• SECTION ONE: THE COMPETITIVE RFP PROCESS Overview CONTENTS OF THIS SECTION The Louisiana Legislature has established by law a specific process a. Why the State Uses a Competitive Process ......page 4 that must be followed when State agencies solicit proposals and award social service contracts to nonprofit organizations. This b. What is a Request for Proposals (RFP) ............ page 5 formal process is commonly called the competitive RFP (Request for The State uses a competitive process to Proposals) process. award most social service contracts. c. How to Find State RFPs ........................................page 19 This process is designed to provide an You may wonder why the State has to go through this RFP process to equal chance for all organizations to give out money to your nonprofit organization. After all, you have a compete for State contracts. good program and the services you provide are really needed in your d. Summary ......................................................................page 20 The State uses RFP (Request for community. Shouldn’t that be enough for the State to give you money? Proposals) documents to solicit social service proposals from qualified The State uses the competitive RFP process to give every interested organizations. The RFP documents nonprofit an equal chance to get money for their programs. Through explain what type of programming is this process, nonprofits that submit proposals that best meet the being requested, required activities and services, applicant qualifications and State’s requirements are awarded contracts to fund their programs. other State requirements. This section describes the basic requirements, procedures and Complete proposal documents include documents that are part of this process. detailed descriptions of who will be served by the program, what services and activities will be included in the program, and how will the services be delivered and managed. The State requires that all nonprofits submitting proposals use a very specific budgeting format that includes budget forms and an expense coding system. Submitted proposals are evaluated by a review panel – a small group of experts assembled by the State to review and grade all proposals. PAGE 3 SECTION ONE: THE COMPETITIVE RFP PROCESS How the State Requests Proposals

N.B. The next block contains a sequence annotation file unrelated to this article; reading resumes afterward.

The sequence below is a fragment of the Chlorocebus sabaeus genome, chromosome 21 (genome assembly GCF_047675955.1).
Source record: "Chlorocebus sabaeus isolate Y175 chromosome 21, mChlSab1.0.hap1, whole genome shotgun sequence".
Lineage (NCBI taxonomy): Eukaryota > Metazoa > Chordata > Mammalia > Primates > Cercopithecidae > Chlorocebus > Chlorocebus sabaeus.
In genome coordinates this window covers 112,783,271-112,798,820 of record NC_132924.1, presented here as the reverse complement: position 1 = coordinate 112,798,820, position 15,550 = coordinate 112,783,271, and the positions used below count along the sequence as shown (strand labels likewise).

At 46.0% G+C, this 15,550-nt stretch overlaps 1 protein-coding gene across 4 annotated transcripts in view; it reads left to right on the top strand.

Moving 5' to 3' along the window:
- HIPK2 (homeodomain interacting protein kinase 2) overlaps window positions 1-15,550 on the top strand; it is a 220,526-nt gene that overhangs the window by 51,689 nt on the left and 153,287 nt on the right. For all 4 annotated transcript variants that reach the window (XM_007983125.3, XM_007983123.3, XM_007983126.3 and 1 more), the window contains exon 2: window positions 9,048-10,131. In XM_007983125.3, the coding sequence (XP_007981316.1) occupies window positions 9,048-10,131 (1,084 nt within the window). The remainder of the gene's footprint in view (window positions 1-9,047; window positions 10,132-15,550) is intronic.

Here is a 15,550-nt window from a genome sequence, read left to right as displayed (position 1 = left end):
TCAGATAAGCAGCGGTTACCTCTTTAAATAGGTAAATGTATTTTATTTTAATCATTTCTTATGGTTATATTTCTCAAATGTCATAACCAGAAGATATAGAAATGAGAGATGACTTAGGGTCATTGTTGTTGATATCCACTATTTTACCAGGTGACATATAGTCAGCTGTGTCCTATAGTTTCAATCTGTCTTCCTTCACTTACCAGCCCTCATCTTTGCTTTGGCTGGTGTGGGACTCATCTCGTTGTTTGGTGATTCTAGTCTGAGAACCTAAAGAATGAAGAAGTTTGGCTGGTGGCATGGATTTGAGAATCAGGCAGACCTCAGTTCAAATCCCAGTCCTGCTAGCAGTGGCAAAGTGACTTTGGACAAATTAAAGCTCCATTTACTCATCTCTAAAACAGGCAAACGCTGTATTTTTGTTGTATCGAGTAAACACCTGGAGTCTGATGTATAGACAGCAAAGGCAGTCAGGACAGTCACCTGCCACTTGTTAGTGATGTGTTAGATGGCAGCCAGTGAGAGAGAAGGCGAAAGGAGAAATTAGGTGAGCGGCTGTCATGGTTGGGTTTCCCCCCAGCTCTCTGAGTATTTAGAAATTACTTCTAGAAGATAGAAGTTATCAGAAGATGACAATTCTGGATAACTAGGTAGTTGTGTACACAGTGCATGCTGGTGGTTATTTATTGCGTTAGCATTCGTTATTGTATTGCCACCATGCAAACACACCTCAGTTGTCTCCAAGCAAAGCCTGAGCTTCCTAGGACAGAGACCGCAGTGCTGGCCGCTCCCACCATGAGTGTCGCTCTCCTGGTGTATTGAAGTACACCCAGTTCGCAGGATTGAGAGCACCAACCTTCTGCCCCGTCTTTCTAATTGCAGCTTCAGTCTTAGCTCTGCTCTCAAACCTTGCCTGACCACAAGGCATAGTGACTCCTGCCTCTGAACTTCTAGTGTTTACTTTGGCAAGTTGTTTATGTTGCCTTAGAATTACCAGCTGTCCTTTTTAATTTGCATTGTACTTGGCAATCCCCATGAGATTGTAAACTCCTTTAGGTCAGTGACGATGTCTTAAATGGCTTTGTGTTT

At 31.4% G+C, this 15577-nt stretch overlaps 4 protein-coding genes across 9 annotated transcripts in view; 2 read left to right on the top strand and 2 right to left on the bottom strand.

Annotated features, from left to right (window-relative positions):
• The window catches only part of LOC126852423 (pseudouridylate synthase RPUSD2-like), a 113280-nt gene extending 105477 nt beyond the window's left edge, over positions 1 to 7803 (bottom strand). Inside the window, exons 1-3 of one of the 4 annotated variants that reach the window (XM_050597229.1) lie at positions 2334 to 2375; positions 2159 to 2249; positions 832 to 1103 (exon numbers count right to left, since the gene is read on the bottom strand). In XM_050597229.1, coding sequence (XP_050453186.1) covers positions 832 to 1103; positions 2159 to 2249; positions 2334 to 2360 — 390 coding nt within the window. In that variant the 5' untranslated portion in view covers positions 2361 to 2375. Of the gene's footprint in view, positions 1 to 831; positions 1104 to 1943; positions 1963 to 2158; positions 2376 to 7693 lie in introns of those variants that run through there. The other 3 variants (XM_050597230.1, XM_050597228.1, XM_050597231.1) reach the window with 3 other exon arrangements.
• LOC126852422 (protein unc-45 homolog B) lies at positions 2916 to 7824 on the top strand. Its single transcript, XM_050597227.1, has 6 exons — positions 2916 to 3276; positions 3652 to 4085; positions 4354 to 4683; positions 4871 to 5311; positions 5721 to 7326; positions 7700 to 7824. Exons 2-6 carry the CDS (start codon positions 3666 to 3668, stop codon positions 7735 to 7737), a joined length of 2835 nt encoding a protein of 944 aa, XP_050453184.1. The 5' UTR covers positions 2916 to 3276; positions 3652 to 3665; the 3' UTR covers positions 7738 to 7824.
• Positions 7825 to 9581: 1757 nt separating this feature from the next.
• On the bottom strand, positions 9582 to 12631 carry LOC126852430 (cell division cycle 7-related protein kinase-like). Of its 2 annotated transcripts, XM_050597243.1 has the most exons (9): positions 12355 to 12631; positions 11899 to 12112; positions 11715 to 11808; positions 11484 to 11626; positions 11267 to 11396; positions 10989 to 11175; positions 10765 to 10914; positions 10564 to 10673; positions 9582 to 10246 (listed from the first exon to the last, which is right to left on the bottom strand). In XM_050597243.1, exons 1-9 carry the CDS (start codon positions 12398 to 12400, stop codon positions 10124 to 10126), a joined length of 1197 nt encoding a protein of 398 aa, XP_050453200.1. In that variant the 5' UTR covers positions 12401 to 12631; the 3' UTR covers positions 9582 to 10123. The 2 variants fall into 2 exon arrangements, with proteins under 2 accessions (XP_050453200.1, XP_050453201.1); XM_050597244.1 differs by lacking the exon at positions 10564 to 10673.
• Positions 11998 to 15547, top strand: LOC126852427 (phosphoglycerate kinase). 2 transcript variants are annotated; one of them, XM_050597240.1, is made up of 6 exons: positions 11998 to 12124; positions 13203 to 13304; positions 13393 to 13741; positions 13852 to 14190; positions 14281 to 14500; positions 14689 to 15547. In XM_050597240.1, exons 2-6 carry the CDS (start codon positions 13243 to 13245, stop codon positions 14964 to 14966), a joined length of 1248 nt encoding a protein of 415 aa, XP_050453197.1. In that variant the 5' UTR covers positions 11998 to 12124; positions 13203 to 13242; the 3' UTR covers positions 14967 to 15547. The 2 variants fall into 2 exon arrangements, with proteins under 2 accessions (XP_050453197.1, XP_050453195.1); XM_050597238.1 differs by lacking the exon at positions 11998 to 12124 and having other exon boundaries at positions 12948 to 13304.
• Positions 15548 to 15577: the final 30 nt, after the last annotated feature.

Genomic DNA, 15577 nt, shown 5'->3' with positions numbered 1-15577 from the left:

• SECTION ONE: THE COMPETITIVE RFP PROCESS a. Why the State Uses a Competitive Process The Division of Administration’s Office of Contract Review, reviews all proposed contracts to ensure that: State law requires State agencies to use a competitive process to • The proposed contracts comply with all State laws and regulations. award consulting and social service contracts to nongovernmental organizations. This requirement is established in State law (R.S. • Funding is available. 39:1503). • The proposed services are reasonable and advisable. The State agency requesting The purpose of the law was to create an equal chance for all This review process is required by State law. Only the Office of proposals to provide social interested organizations to compete for State consulting and social Contract Review can give final approval to contracts. Contracts are not services is responsible for: service contracts. There are some exceptions to this law, but a final until they have been reviewed and approved by the Division of significant portion of the consulting and social service contracts are • Developing the Request for Administration. awarded by the State of Louisiana through this competitive process. All Proposal (RFP) document – social service contracts over $150,000 must be awarded through the Recent Examples of Social Service RFPs describing what type of competitive process. The State has used the competitive RFP process to award a wide program/services the agency is looking to fund This book was developed to provide helpful information to small variety of social service contracts in recent years. To give you a sense nonprofits interested in contracting with the State to provide social of how broadly the State uses the RFP process to award these • Publishing and advertising service programs in their communities. The competitive process used contracts, here is a sampling of RFPs that have been developed by the RFP by the State to award these contracts is commonly called a Request State agencies recently: • Receiving proposals from for Proposals (RFP) process. Sometimes it is also referred to as a • Teen Pregnancy Prevention nonprofits request for applications. A more detailed explanation of the RFP Louisiana Department of Social Services • Evaluating and scoring the document and process is provided later in this section. September 2002 through September 2003 proposals received Two State agencies are involved when the RFP process is used to • After-School for All! • Awarding contracts to the winning award social service contracts. The first is the State agency (like the (Out-of-School Programming) proposals Department of Education, Department of Social Services, etc.) that is Louisiana Department of Education requesting proposals for a specific type of program (like After-school September 2002 through August 2003 • Developing service contract programs, Teen Pregnancy Prevention programs, etc.). The second documents for the winning State agency involved in the RFP process is the Louisiana Division of nonprofits and the State to sign Administration’s Office of Contract Review (OCR). PAGE 4 SECTION ONE: THE COMPETITIVE RFP PROCESS How the State Requests Proposals